The Washington Post challenges us to re-think our beliefs about "Fresh V Frozen" food in this recent thought-provoking article.
"We think fresh is best. But to fight food waste, we need to think again"
Cutting waste is one of the food world’s top priorities. Up to 40 percent of all the food we produce ends up in the trash, and there are programmes up and down the supply chain trying to pare that down.
But there’s a simple step consumers can take to cut waste: Rethink “fresh".
It’s a word we associate with food that’s wholesome and good tasting. And there’s no argument about a just-picked tomato or a just-caught striped bass: those are the tastes that drive me to grow tomatoes and catch fish. But most tomatoes and fish don’t come to us just-picked or just-caught. They come to us after having been picked or caught, packed and shipped, warehoused and displayed.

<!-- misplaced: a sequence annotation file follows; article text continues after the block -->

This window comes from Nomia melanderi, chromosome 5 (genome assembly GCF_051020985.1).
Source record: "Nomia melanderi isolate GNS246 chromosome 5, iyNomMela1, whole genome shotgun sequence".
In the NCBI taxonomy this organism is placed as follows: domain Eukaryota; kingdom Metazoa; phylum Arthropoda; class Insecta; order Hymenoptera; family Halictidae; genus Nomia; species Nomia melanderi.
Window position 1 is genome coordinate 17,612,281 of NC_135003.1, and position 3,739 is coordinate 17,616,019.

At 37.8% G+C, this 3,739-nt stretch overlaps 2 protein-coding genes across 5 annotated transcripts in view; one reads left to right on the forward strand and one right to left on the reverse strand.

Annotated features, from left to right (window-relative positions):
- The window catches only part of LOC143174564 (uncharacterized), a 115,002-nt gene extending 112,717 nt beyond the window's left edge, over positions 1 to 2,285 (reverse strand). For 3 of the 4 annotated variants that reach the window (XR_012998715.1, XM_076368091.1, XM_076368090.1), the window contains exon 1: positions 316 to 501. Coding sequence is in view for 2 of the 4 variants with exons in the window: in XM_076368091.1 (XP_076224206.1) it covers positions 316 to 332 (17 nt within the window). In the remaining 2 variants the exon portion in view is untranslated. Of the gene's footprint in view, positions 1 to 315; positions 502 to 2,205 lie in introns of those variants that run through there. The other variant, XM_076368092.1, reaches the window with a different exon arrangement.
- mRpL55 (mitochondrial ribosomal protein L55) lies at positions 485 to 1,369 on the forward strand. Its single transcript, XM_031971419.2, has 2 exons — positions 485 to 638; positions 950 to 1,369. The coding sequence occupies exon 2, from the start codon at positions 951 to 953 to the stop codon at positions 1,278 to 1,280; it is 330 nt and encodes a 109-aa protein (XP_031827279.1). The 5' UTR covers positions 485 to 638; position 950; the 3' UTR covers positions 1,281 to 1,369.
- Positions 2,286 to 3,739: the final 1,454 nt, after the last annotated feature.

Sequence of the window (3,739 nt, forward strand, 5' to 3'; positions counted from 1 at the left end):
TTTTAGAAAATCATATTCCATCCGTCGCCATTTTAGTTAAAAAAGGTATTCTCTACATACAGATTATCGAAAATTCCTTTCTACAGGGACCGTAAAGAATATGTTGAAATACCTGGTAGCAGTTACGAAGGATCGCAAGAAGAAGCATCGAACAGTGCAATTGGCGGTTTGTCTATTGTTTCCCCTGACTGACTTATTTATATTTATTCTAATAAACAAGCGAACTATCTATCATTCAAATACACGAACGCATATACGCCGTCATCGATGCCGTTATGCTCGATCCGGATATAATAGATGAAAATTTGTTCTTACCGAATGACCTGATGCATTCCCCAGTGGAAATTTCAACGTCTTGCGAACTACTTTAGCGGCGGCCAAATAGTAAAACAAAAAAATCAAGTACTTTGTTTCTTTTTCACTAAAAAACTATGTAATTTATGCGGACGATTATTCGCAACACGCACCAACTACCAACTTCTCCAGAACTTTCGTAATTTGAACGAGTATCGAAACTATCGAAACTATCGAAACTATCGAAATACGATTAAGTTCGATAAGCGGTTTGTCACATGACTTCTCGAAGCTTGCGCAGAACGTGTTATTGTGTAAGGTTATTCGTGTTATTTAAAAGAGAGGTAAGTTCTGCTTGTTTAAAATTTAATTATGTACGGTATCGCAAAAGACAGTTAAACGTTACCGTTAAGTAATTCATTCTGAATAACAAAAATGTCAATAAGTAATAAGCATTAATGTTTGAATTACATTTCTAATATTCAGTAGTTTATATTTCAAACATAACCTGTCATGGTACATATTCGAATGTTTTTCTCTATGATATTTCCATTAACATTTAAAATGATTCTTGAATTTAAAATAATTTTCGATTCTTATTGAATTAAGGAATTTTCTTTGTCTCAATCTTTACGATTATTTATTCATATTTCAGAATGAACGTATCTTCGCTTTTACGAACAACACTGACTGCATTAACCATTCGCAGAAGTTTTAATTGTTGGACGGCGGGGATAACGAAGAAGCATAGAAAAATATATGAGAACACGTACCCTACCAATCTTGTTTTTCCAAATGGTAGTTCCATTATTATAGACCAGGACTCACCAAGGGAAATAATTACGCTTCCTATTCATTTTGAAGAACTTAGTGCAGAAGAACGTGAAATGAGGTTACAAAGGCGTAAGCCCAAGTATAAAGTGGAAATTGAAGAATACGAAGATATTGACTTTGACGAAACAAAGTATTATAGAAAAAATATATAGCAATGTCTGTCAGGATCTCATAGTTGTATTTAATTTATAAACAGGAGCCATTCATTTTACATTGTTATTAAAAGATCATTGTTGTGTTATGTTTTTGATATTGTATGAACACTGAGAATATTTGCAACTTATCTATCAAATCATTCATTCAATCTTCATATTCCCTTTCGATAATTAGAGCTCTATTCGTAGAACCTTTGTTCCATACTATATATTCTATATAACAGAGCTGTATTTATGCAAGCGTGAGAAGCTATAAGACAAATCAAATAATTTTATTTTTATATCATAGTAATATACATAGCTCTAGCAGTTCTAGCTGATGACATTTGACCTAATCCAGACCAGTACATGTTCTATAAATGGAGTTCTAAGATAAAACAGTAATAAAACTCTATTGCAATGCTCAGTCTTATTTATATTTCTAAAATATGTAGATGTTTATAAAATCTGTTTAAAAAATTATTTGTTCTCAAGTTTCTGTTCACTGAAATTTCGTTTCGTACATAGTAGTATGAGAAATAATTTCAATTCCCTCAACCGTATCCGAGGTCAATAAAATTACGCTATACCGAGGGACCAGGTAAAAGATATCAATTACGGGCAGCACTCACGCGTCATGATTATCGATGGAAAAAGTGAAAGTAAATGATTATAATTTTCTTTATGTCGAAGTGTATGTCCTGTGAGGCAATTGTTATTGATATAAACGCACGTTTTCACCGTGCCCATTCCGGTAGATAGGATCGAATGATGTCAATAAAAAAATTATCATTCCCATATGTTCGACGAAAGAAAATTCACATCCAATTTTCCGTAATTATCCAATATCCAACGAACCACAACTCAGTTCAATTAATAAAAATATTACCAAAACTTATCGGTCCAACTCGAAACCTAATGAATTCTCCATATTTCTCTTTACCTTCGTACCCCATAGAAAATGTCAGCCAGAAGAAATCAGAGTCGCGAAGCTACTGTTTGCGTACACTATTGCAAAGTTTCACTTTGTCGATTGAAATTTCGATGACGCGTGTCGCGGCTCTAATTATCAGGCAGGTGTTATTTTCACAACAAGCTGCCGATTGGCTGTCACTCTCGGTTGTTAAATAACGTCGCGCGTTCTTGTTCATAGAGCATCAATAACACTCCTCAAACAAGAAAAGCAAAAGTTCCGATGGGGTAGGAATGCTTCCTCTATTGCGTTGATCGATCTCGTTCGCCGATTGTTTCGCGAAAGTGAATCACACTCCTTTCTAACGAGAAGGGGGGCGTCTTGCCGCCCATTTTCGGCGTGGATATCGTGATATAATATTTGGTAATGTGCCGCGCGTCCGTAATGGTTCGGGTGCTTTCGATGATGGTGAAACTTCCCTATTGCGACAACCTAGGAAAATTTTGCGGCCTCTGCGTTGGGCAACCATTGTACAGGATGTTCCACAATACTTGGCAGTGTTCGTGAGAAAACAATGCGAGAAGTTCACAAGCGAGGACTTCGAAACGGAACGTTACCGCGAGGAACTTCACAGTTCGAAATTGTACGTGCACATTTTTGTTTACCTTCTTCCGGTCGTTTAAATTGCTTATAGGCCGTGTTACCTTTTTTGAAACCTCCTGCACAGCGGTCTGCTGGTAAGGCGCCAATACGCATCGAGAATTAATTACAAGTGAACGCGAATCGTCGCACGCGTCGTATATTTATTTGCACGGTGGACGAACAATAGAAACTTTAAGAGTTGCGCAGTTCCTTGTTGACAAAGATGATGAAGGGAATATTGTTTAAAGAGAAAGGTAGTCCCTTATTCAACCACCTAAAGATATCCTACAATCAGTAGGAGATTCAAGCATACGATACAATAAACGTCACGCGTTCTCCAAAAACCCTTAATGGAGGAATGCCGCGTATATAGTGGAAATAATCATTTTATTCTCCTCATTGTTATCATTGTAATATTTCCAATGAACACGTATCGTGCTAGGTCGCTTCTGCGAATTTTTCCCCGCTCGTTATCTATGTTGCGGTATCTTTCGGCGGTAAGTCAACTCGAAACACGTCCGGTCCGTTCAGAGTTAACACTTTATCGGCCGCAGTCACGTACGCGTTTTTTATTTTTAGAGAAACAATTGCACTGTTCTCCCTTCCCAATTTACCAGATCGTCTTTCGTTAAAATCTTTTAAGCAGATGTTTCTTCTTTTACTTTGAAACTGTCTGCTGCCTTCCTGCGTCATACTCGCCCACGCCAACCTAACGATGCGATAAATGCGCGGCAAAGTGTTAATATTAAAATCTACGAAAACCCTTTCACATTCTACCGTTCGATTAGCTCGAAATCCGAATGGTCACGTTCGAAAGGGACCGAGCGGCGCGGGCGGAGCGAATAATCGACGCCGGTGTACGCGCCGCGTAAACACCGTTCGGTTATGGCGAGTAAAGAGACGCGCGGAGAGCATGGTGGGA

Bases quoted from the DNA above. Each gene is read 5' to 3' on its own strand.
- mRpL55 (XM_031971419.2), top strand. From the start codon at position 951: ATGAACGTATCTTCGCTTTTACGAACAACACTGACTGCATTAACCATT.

Because “fresh” signifies “perishable", especially when it comes to produce and seafood, there’s a lot of waste in that system.
According to JoAnne Berkenkamp, senior advocate for the food and agriculture programme of the Natural Resources Defense Council, freezing and canning can cut back significantly on produce waste — a huge problem, since slightly more than half of our fruits and vegetables go uneaten. The savings start within hours of picking. “The vegetables are typically shipped straight from the farm to processing facilities and frozen or canned within hours, and then stabilized for months or years,” she says.
Click here to read the full article.